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Garden feeding is ‘shaping bird communities’
Today, a broader range of species are commonly seen at feeders, with particularly marked changes in goldfinches and wood pigeons.

Forty-year study links feeding with rise in numbers and diversity 

The popular pastime of feeding garden birds appears to have led to an increase in the population of several species, and the diversity of species visiting feeders.

This is according to a new study by the British Trust for Ornithology (BTO).

Researchers analysed data from the BTO’s Garden Bird Feeding Survey, alongside information from advertising in the RSPB Birds magazine over a 40-year period, to show how the number and variety of food products has risen in this time.

Findings suggest that in the 1970s, garden bird feeders were dominated by two species, the house sparrow and starling.

Today, a broader range of species are commonly seen at feeders, with particularly marked changes in goldfinches and wood pigeons. In 1973, fewer than 20 per cent of survey participants reported these species at their feeders, but this number has now jumped to 80 per cent.

Population increases were not seen in species that do not visit garden feeders, however.

BTO said garden feeding is ‘almost certainly reshaping entire bird communities’ but the large-scale, long-term effects on community ecology are not known.

The charity added: ‘Urban areas of Britain are consequently nurturing growing populations of feeder-using bird species, while the populations of species that do not use feeders remain unchanged. Our findings illustrate the on-going, gross impact people can have on bird community structure across large spatial scales.’

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Endangered turtles rescued from smugglers

News Story 1
 A group of endangered turtles have found a new home at London Zoo after being rescued from smugglers.

The four big-headed turtles arrived at the zoo at the end of last year, after smugglers tried to illegally import them to Canada, labelled as toys.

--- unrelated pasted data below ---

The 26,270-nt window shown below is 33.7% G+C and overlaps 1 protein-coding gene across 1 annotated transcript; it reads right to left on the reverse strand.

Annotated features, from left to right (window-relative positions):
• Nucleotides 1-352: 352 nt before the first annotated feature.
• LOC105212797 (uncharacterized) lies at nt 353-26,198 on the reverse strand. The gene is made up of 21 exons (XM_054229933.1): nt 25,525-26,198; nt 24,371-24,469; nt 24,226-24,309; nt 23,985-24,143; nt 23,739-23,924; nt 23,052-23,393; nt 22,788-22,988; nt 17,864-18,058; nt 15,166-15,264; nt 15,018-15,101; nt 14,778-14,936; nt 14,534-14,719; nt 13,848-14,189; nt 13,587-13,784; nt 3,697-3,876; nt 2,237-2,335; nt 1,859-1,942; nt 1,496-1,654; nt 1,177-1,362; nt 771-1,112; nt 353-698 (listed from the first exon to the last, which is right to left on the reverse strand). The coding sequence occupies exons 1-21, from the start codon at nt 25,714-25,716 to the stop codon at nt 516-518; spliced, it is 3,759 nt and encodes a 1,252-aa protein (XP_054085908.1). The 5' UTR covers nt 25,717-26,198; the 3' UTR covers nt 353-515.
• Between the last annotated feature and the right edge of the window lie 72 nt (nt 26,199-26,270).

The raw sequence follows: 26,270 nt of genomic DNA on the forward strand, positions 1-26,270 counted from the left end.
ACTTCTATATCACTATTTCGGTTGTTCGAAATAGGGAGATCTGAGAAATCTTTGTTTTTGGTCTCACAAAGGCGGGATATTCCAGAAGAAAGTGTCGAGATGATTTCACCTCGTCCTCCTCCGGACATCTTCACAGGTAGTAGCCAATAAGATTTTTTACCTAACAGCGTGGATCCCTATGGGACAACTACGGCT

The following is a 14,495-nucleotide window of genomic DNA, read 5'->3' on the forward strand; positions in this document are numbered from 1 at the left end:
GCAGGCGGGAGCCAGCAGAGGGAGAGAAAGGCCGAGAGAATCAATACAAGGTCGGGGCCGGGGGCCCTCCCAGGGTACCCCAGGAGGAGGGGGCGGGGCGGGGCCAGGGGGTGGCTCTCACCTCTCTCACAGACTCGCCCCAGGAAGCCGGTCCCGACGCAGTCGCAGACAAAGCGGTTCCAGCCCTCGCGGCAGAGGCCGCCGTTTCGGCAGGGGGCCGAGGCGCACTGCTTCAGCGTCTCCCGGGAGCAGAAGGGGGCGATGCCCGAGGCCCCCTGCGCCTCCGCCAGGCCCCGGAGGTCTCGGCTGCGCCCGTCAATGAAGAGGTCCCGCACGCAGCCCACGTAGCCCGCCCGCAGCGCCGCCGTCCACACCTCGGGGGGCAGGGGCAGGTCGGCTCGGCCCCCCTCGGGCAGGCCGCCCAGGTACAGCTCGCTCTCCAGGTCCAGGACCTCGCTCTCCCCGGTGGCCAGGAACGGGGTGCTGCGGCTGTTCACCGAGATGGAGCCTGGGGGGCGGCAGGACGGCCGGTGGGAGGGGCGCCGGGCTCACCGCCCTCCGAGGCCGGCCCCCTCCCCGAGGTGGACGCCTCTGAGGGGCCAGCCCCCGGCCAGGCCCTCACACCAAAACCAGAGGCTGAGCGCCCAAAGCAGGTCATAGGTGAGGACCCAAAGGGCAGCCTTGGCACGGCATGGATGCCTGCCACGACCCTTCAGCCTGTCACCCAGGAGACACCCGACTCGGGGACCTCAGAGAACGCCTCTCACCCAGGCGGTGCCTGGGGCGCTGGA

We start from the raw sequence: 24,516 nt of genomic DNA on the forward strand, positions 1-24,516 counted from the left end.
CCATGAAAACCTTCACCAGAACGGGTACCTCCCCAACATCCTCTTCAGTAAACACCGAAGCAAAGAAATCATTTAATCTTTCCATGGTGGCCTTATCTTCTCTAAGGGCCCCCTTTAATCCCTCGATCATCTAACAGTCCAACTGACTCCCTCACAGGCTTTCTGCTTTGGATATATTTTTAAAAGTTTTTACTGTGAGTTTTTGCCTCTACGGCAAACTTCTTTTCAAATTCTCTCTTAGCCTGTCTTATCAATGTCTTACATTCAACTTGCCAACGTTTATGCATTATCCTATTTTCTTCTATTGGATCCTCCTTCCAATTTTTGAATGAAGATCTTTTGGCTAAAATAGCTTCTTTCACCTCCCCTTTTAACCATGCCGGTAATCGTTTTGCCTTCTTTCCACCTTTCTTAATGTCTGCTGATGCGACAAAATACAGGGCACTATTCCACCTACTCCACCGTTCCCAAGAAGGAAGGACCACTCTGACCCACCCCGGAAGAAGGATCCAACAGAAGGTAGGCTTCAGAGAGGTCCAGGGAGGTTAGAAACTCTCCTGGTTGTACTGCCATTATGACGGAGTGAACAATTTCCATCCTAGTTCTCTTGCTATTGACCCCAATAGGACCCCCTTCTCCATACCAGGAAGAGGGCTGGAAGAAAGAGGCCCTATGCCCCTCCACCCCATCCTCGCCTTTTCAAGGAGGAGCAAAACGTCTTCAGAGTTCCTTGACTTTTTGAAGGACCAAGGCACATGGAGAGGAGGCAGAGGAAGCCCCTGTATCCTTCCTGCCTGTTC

One of the turtles, named Lady Triệu after a Vietnamese warrioress, has moved to a new exhibit in the zoo’s reptile house. She is the only one of her kind in a UK zoo.

Big-headed turtles have such large heads that they cannot pull them back into their shells. To compensate, they have armour plating from head to tail and a very sharp beak to fend off predators. They are ranked number 18 on ZSL’s EDGE of Existence reptile list, which puts threatened species at the forefront of conservation action. Image © ZSL  

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RCVS Fellowship board chair elections get underway

Voting for the 2019 RCVS Fellowship Chair election is now underway. This year four candidates are standing for election, including Dr Robert Huey, Professor John Innes, Professor Liz Mossop and Professor Ian Ramsey.

The Chair will attend and preside over Fellowship meetings and take the lead in consolidating the Fellowship’s position as the learned society of the RCVS. Fellows will receive an email containing a link to the online voting form, as well as candidates’ details and manifestos. Voting closes at 5pm on Thursday, 5 September.